In a report, published in Current Directions in Psychological Science, Anne Cleary of Colorado State University says deja vu may occur when aspects of a current situation resemble aspects of previously occurring situations -- the more overlap between the elements of the new and old situations the stronger the feeling of familiarity
"Many parallels between explanations of deja vu and theories of human recognition memory exist," Cleary says in a statement. "Theories of familiarity-based recognition and the laboratory methods used to study it may be especially useful for elucidating the processes underlying deja vu experiences."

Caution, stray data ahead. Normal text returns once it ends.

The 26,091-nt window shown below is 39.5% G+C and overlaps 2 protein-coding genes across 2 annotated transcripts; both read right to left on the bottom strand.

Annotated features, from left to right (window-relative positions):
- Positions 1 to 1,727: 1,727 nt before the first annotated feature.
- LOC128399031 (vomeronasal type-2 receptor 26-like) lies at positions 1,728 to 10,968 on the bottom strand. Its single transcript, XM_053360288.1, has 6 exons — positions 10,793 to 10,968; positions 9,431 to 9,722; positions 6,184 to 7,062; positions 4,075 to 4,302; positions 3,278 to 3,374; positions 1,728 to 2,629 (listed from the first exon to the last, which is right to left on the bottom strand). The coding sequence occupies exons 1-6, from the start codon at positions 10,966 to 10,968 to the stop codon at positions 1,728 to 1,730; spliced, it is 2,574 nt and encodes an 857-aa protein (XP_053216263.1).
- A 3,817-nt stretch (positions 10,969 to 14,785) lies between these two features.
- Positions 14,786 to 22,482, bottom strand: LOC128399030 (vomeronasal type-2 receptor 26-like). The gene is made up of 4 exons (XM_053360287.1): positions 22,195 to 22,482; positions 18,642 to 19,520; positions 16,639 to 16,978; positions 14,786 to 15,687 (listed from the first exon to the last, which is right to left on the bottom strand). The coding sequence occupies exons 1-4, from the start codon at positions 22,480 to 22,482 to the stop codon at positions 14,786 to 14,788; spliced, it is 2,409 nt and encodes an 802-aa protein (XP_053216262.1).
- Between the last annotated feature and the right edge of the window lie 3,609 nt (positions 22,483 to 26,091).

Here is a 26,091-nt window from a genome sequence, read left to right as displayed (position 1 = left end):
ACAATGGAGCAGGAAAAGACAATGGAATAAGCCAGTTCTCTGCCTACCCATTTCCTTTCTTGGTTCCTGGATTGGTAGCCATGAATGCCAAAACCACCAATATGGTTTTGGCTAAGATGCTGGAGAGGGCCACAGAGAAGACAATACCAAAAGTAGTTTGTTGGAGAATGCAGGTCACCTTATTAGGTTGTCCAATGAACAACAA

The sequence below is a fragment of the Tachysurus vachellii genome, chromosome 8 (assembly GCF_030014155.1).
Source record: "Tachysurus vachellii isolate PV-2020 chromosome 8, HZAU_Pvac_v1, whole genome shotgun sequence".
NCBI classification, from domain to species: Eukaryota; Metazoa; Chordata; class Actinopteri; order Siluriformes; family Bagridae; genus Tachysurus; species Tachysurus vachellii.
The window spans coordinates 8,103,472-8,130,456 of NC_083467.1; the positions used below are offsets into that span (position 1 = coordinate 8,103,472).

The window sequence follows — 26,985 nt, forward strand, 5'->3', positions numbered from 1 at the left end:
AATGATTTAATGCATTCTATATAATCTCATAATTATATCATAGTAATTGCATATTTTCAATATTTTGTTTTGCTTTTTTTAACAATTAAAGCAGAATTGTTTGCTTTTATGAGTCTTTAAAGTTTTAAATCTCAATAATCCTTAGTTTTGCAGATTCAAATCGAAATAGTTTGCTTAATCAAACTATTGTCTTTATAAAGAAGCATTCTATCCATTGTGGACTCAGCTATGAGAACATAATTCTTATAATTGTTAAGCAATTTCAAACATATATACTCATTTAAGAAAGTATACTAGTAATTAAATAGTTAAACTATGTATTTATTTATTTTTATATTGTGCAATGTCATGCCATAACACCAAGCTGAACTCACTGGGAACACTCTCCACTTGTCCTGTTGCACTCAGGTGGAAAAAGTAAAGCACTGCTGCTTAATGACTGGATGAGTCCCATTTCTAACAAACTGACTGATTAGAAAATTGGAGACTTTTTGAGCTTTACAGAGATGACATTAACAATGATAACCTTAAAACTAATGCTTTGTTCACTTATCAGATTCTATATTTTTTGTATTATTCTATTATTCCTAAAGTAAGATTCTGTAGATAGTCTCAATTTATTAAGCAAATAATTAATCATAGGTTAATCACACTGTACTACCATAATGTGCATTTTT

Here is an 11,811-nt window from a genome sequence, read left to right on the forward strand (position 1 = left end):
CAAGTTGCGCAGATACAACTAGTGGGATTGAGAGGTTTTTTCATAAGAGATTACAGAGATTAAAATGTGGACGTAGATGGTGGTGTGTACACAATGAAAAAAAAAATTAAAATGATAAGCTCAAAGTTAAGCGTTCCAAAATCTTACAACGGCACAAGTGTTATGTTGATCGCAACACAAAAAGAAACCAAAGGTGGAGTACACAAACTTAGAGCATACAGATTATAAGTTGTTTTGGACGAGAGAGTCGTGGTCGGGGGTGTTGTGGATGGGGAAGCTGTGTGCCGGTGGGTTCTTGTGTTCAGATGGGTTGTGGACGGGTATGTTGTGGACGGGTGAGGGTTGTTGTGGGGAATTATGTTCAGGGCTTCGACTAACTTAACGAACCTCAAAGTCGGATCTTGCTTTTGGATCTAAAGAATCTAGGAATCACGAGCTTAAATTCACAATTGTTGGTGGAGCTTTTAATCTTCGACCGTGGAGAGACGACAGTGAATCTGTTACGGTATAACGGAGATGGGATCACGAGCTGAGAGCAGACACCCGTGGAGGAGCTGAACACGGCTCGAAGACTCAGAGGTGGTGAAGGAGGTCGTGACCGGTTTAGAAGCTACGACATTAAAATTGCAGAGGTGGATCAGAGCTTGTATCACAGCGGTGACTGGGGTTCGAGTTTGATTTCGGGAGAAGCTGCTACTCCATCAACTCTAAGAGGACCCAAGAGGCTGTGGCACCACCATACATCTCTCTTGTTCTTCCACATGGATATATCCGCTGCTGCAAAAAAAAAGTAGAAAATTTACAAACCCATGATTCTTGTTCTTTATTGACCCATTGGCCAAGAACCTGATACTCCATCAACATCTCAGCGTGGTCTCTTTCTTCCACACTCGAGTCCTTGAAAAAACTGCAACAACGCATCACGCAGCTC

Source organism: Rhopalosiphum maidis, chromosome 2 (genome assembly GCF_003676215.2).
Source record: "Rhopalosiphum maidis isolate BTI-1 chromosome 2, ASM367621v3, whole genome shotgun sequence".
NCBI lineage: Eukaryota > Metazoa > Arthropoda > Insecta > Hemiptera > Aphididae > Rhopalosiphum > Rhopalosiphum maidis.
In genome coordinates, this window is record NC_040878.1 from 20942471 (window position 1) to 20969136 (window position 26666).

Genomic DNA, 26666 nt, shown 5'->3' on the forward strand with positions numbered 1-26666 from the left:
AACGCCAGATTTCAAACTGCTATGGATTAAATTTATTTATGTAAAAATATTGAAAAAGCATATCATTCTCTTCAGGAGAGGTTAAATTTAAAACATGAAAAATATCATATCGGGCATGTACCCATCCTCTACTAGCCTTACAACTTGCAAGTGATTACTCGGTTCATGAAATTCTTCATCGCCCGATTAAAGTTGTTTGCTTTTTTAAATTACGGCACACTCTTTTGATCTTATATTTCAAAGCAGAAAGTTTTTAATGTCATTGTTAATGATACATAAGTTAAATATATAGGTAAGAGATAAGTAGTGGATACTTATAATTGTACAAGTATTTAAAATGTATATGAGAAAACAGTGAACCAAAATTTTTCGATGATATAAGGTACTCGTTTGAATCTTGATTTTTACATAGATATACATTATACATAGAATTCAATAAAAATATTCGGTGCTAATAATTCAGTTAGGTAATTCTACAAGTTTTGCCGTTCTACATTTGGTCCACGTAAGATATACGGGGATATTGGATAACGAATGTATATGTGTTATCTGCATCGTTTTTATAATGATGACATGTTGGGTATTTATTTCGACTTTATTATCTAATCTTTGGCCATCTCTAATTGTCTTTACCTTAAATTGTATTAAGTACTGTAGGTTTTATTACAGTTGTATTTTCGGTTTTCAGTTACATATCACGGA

In experiments using celebrity names and photographs Cleary found even when the participants were unable to identify a celebrity by photo, they had a sense of which names they had mentioned earlier and which had not. The same thing happened in an experiment using famous places.
Cleary also ran experiments that found features or elements of situations can trigger feelings of familiarity. Simply hearing a word that sounds similar to another -- for example lady and eighty -- or seeing a geometric fragment of a scene seen before can trigger familiarity.